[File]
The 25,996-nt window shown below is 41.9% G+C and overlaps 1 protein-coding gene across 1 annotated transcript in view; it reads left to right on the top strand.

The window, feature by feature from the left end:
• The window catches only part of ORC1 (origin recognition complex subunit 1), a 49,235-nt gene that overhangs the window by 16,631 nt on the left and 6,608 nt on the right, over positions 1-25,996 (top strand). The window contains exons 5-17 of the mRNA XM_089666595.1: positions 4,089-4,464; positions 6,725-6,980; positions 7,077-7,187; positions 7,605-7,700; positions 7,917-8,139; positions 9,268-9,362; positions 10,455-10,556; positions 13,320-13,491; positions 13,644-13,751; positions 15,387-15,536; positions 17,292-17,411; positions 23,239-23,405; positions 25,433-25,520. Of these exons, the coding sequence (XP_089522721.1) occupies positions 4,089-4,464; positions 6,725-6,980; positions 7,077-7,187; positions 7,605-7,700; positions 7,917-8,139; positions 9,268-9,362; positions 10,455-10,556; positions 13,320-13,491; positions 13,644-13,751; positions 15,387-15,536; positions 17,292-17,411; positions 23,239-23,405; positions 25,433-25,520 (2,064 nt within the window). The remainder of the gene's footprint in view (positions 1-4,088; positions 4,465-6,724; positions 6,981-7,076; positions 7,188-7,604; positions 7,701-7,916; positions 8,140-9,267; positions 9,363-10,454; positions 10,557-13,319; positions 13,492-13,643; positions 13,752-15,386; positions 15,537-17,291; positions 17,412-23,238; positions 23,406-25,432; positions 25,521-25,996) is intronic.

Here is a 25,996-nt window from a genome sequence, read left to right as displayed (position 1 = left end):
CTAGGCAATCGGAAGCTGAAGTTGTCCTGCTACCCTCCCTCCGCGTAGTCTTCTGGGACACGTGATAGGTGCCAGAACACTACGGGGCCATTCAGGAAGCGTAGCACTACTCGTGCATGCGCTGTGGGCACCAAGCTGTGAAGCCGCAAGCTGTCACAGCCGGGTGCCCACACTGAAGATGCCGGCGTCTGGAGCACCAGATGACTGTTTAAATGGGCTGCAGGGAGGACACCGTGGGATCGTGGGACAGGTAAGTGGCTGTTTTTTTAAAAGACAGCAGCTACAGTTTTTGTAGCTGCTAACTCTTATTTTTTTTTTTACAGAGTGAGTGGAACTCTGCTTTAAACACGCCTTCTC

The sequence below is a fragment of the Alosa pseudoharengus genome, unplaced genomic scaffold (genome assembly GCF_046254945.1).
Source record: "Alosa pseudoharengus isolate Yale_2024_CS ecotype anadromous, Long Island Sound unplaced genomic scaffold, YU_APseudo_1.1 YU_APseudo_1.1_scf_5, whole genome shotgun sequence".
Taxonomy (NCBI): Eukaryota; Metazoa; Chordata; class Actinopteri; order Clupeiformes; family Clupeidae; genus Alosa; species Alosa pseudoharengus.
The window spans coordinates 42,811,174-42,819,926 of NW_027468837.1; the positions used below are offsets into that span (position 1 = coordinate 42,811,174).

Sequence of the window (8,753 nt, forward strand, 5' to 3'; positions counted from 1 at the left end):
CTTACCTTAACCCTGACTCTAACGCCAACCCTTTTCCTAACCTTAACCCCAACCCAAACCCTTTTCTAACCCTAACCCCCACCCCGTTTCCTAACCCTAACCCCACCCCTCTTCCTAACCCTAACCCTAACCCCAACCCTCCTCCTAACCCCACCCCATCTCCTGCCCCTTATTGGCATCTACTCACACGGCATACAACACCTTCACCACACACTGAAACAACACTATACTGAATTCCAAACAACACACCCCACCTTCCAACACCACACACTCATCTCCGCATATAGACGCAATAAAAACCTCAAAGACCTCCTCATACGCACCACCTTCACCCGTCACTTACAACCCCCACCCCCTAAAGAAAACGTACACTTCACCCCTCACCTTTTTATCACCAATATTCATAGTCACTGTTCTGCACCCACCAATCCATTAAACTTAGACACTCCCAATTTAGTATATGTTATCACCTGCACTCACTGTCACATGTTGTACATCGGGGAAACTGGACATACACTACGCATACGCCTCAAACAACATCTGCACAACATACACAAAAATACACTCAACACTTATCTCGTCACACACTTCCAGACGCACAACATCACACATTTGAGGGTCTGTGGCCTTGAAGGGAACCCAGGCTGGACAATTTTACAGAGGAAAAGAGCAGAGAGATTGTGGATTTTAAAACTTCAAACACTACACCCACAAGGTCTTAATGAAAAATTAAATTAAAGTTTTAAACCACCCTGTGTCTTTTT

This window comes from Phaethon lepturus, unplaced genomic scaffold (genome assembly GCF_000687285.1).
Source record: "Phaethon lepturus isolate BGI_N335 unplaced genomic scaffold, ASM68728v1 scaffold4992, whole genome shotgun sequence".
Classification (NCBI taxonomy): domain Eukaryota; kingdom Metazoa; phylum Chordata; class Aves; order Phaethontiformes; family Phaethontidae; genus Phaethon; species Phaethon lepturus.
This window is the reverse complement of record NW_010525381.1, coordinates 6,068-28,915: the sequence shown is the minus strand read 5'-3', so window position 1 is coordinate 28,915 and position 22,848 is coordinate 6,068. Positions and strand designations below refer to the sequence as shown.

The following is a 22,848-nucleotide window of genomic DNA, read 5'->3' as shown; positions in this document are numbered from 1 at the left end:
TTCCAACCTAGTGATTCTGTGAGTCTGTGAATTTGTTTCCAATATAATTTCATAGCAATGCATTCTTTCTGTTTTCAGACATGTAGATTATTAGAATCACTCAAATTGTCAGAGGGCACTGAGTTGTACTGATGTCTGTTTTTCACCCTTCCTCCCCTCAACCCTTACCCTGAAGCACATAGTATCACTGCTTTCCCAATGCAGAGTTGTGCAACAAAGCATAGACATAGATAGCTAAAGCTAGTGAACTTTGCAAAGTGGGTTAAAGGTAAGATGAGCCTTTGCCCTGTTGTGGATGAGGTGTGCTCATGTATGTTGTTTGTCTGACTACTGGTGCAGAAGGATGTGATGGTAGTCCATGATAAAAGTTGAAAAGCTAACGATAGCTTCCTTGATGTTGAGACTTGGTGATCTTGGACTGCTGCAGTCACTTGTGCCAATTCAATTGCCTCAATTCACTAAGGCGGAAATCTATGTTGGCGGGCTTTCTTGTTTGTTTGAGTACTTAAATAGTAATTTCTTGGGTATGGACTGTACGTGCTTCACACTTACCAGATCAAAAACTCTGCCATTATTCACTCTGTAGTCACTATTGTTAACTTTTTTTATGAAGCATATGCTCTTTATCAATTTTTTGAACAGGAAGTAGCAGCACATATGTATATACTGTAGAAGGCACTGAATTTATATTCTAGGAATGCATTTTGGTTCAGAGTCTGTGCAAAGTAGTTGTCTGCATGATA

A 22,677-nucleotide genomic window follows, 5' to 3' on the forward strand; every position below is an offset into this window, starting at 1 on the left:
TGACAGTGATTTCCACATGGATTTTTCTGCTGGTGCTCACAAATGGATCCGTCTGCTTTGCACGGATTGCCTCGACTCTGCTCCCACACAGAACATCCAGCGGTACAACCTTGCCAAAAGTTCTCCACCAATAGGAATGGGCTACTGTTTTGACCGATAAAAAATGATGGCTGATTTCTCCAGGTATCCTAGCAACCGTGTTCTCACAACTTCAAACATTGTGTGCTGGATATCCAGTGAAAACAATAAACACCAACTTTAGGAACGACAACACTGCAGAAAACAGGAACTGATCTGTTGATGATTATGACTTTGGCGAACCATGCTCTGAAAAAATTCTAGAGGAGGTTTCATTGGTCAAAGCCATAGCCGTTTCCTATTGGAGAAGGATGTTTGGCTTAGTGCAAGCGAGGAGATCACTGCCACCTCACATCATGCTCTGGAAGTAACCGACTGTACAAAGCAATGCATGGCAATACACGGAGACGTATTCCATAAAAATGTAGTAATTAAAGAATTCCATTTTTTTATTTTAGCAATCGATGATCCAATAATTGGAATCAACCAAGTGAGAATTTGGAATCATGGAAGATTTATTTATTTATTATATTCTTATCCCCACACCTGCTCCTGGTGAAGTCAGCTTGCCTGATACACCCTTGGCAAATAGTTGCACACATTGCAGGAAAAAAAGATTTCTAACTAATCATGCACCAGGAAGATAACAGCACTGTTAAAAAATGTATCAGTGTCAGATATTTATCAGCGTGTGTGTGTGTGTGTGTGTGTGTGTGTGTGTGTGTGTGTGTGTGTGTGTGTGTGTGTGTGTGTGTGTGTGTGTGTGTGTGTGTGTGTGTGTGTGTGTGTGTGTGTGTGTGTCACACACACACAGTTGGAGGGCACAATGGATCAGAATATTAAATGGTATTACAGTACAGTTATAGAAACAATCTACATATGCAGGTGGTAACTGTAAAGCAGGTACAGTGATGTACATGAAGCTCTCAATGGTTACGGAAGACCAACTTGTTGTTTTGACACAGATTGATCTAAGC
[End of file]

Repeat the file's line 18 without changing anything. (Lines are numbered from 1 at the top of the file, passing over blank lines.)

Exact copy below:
A 22,677-nucleotide genomic window follows, 5' to 3' on the forward strand; every position below is an offset into this window, starting at 1 on the left: